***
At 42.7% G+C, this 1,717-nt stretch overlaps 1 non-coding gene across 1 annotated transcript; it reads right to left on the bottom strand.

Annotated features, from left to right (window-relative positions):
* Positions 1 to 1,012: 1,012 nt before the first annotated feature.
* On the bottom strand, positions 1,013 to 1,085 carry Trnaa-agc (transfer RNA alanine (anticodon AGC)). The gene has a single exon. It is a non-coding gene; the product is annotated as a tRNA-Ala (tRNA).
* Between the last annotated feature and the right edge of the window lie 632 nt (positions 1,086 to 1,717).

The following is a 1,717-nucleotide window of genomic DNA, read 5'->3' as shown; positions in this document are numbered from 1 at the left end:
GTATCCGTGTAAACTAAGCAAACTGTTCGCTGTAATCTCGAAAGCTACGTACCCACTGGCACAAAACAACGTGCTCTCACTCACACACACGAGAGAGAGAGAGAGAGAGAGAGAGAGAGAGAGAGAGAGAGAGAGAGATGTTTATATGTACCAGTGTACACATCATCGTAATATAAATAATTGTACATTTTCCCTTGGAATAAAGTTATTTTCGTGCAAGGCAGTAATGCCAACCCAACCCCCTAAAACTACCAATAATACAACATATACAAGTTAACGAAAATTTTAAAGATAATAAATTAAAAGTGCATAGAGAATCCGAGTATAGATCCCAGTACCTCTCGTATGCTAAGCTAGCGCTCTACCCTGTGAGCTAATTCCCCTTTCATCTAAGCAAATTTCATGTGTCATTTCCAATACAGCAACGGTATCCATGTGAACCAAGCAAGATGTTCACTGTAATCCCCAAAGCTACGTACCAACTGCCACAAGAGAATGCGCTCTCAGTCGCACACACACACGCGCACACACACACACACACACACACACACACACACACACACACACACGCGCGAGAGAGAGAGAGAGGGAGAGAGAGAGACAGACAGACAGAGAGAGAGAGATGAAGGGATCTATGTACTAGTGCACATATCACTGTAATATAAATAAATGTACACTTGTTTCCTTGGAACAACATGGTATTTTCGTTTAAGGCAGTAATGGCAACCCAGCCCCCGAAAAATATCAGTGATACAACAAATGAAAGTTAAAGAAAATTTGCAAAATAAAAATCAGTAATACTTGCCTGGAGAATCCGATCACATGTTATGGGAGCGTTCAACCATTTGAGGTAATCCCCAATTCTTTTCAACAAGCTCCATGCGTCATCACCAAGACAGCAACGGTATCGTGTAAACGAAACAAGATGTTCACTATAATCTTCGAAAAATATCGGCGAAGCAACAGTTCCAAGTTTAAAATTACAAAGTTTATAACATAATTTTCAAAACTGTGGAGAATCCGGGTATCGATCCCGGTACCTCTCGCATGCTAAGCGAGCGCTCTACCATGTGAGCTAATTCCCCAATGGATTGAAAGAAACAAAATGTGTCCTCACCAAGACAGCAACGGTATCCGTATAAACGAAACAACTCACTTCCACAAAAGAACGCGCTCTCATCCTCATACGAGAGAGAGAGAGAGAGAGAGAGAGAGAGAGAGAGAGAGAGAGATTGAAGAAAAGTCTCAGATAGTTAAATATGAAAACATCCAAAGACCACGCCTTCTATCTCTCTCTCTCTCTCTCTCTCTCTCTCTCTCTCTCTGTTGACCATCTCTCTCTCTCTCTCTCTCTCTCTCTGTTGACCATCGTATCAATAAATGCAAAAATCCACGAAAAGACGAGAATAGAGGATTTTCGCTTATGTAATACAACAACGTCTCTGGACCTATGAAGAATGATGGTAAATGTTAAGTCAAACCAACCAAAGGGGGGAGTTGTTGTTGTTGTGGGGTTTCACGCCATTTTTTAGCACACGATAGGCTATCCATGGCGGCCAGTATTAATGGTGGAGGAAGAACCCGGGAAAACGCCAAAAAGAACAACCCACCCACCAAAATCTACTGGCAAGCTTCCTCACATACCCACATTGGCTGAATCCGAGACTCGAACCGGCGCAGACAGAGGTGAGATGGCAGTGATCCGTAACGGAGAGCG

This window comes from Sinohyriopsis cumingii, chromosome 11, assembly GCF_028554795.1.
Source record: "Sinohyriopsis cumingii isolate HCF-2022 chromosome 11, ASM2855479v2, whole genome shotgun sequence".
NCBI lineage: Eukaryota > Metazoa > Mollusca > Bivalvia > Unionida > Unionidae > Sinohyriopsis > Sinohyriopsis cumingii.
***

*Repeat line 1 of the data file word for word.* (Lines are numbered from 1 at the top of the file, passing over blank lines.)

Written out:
At 42.7% G+C, this 1,717-nt stretch overlaps 1 non-coding gene across 1 annotated transcript; it reads right to left on the bottom strand.